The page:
A home with hope
By JAMIE JONES, Times Staff Writer
BROOKSVILLE -- She walked alone in the dark, a duffel bag slung over her shoulder.
Her body already ached, and she had so far to go.
She had begun this journey on a November morning 10 weeks earlier when she stuffed clothes in a cheerleading bag and hid in a bathroom at Rogers Park near Weeki Wachee, waiting for a ride.
What am I doing? she thought then. What choice do I have?
Her mother was gone. Her older sister couldn't keep her. She had no home.
Sherilyn stayed that first night in a dingy trailer with no water and rotting walls. She thought she heard bugs crawling in the dark.
For the next 2 1/2 months, she slept at a friend's one-bedroom apartment in Brooksville. She lingered at a skate rink. She had little money and few guaranteed meals. She was depressed.
One night she felt so alone.
She packed her bag once again and headed west along Martin Luther King Jr. Boulevard. She was scared as she walked. More than once she thought about going back.
But if she had learned anything in her 15 years, it was this: Once you run, you can't turn around.
At 9 p.m. on Jan. 12, a Brooksville police officer stopped Sherilyn and asked where she was going.
"Home to Weeki Wachee," she said.
He placed her in the back of his patrol car.
Close to midnight, she dropped her bag in a small room with pale pink walls. She lay in the dark thinking: No one wants me. Where am I going to go?
Sherilyn made the journey here as all others do, down a slender drive lined with oaks and pines, toward a tin-roofed, yellow house that is Hernando County's youth shelter, recently named New Beginnings.
They come in the morning and by moonlight, on foot and in the back of patrol cars, crying and quiet, bruised and bewildered, lonely and languorous. More than 118 of them, 10 to 17 years old, have come since the shelter opened on Clinton Boulevard in August.
Some come with sad stories.
Others come with problems they have helped create.
"Most of our kids are not here because they sang too loud in the choir," said Doug Leonardo, the shelter's program manager.
Nevertheless, life has not offered many of them hope.
Most find a fragment of it here, around the shouts and sighs and giggles of teens whose Crayola drawings are framed in glass on the walls.
They find it while sinking into a soft blue couch in a counselor's office, in the spoonfuls of homemade meatloaf or green bean casserole at family-style dinners, in evenings spent sitting separately under coverlets, watching PG movies in a living room cluttered with board games and playing cards.
They find it while talking to teens whose lives are better or worse than their own. They find it through creating their own who's-got-it-worse hierarchy. Sometimes they fight. Sometimes they slam doors after shouting profanities at counselors.
They stay for weeks or months, depending on their situations. They stay because they no longer wish to live at home, or because they do not have one.
They are runaways, throwaways, chronic truants, kids whose parents hit each other, kids whose parents hit or molest them, kids awaiting placement in foster homes. The shelter does not accept kids who act out sexually, have violent criminal pasts or say they are suicidal.
But many are living lives that could lead them into the bowels of the juvenile justice system, their counselors say. The shelter hopes to catch them first.
The teens come from Hernando, Citrus and Sumter counties, which before New Beginnings had the highest number of runaways in Florida for an area without a shelter.
It was a long time coming. County and state officials discussed opening the shelter for 10 years before finding a piece of land for the 7,000-square-foot building, which is run by Youth and Family Alternatives and located just west of the Sheriff's Office in Brooksville.
Before, children were taken to the RAP House in New Port Richey, a locale that wasted hours of driving time for sheriff's deputies, state caseworkers and parents who require regular meetings.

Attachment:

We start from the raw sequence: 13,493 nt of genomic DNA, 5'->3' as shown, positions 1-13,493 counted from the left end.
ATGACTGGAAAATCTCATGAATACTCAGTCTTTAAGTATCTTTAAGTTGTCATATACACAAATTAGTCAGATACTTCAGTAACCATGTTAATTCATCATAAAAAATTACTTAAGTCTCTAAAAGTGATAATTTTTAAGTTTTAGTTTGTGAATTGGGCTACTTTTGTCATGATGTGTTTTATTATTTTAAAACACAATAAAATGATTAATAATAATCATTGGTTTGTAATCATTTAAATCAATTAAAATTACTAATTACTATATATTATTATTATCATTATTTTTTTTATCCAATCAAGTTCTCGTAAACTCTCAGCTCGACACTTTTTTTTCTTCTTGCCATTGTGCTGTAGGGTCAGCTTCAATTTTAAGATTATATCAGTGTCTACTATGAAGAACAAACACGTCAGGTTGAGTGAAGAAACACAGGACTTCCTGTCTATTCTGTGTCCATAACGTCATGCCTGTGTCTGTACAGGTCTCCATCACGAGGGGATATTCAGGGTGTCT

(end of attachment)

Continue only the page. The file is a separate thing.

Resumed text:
Additionally, officials believe scores of runaways in the three counties may not have been getting help because they did not know where to go. The Sheriff's Office handled close to 400 calls about missing juveniles last year.
So far, the shelter's beds -- 10 for girls, eight for boys -- have not been filled. The shelter housed its largest number of kids at once -- 13 -- last week.
For now, its pantry is filled with potato chips and brownie mix and large cans of corn. Closets are stacked with clean sheets and clothes.
But as word spreads about the shelter, counselors predict that their needs, which cost about $600,000 a year to fill, will only grow.
Nowhere to turn
Sherilyn, 5-foot-6 with blue eyes and blond hair, walked down a corridor on her first night at the shelter wearing two-toned jeans and a blue shirt. She heard the low rumble of bass before she entered the living room.
Several girls were trying to perfect the crip walk, a dance move. Sherilyn saw a jumble of socks dodging sofas, coffee tables and chairs.
She sat down and watched.
After several minutes, a 14-year-old girl looked over.
"Come dance," she said.
"I can't dance," Sherilyn replied.
She walked to the back and entered a bedroom on the girls' wing.
She lay on a hard mattress and stared at the ceiling.
"I don't want this stupid, crappy life anymore," she thought.
She missed her mom.
She thought about the good times, the camping trips, the visit to Weeki Wachee Springs on her seventh birthday.
Their lives had always teetered. Sherilyn's mother quit school. Her stepfather left. For a while, they lived in a motel.
But they stuck together mostly.
Until Oct. 19.
Sherilyn was taking care of her little brother, now 9 years old, while her mom was out of town. She was depressed. She found a bottle of pain pills in her friend's apartment. She swallowed them.
"I just took some pills, and I think they're gonna mess me up," she told her friend.
Eat some popcorn, he said.
She collapsed on the floor, and her little brother splashed water on her face.
Sherilyn was in a coma for three days.
A nurse in the intensive care unit reported Sherilyn's mother to authorities. Her mother didn't wait to see what would happen, Sherilyn said. She left town with her son.
"I know it's my fault," Sherilyn said. "I wish I had dealt with things differently. I thought it was the best way out of all my problems."
Sherilyn moved in with her older sister, 20 years old, who soon said she couldn't care for her.
She didn't want to live with a foster family.
She packed her bag and ran to Rogers Park.
In their dreams
A week into her stay at the shelter, Sherilyn still did not know what would happen to her. But she had made a few friends.
They got to know each other at the dinner table, in group therapy sessions, in visits to the park.
Sherilyn sat in a bedroom one Sunday afternoon, head propped on a pillow, talking about the dreams she had last night.